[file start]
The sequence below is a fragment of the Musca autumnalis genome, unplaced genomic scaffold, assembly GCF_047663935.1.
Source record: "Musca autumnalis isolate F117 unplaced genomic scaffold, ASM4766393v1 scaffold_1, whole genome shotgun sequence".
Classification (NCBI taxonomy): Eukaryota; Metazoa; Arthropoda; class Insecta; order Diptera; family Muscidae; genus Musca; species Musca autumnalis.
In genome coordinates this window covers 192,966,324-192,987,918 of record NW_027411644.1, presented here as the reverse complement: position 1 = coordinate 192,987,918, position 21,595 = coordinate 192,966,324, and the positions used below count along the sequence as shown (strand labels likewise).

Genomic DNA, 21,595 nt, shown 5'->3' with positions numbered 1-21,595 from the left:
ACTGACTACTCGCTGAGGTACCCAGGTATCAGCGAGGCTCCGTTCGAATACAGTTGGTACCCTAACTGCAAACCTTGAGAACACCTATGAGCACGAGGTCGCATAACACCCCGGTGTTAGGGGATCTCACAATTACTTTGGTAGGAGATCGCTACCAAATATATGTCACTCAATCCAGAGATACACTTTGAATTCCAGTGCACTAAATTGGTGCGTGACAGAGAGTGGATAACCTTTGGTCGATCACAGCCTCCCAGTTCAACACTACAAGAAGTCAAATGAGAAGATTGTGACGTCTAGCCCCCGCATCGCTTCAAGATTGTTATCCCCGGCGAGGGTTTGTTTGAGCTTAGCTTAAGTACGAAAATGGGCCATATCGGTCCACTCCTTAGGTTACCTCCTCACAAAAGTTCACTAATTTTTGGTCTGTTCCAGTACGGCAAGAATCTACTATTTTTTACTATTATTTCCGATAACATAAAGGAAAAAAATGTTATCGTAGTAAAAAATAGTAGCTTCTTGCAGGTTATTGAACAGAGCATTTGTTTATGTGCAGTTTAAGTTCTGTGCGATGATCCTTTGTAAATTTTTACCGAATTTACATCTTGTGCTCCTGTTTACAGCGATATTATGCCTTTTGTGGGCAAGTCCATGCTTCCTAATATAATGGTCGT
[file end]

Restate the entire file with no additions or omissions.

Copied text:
The sequence below is a fragment of the Musca autumnalis genome, unplaced genomic scaffold, assembly GCF_047663935.1.
Source record: "Musca autumnalis isolate F117 unplaced genomic scaffold, ASM4766393v1 scaffold_1, whole genome shotgun sequence".
Classification (NCBI taxonomy): Eukaryota; Metazoa; Arthropoda; class Insecta; order Diptera; family Muscidae; genus Musca; species Musca autumnalis.
In genome coordinates this window covers 192,966,324-192,987,918 of record NW_027411644.1, presented here as the reverse complement: position 1 = coordinate 192,987,918, position 21,595 = coordinate 192,966,324, and the positions used below count along the sequence as shown (strand labels likewise).

Genomic DNA, 21,595 nt, shown 5'->3' with positions numbered 1-21,595 from the left:
ACTGACTACTCGCTGAGGTACCCAGGTATCAGCGAGGCTCCGTTCGAATACAGTTGGTACCCTAACTGCAAACCTTGAGAACACCTATGAGCACGAGGTCGCATAACACCCCGGTGTTAGGGGATCTCACAATTACTTTGGTAGGAGATCGCTACCAAATATATGTCACTCAATCCAGAGATACACTTTGAATTCCAGTGCACTAAATTGGTGCGTGACAGAGAGTGGATAACCTTTGGTCGATCACAGCCTCCCAGTTCAACACTACAAGAAGTCAAATGAGAAGATTGTGACGTCTAGCCCCCGCATCGCTTCAAGATTGTTATCCCCGGCGAGGGTTTGTTTGAGCTTAGCTTAAGTACGAAAATGGGCCATATCGGTCCACTCCTTAGGTTACCTCCTCACAAAAGTTCACTAATTTTTGGTCTGTTCCAGTACGGCAAGAATCTACTATTTTTTACTATTATTTCCGATAACATAAAGGAAAAAAATGTTATCGTAGTAAAAAATAGTAGCTTCTTGCAGGTTATTGAACAGAGCATTTGTTTATGTGCAGTTTAAGTTCTGTGCGATGATCCTTTGTAAATTTTTACCGAATTTACATCTTGTGCTCCTGTTTACAGCGATATTATGCCTTTTGTGGGCAAGTCCATGCTTCCTAATATAATGGTCGT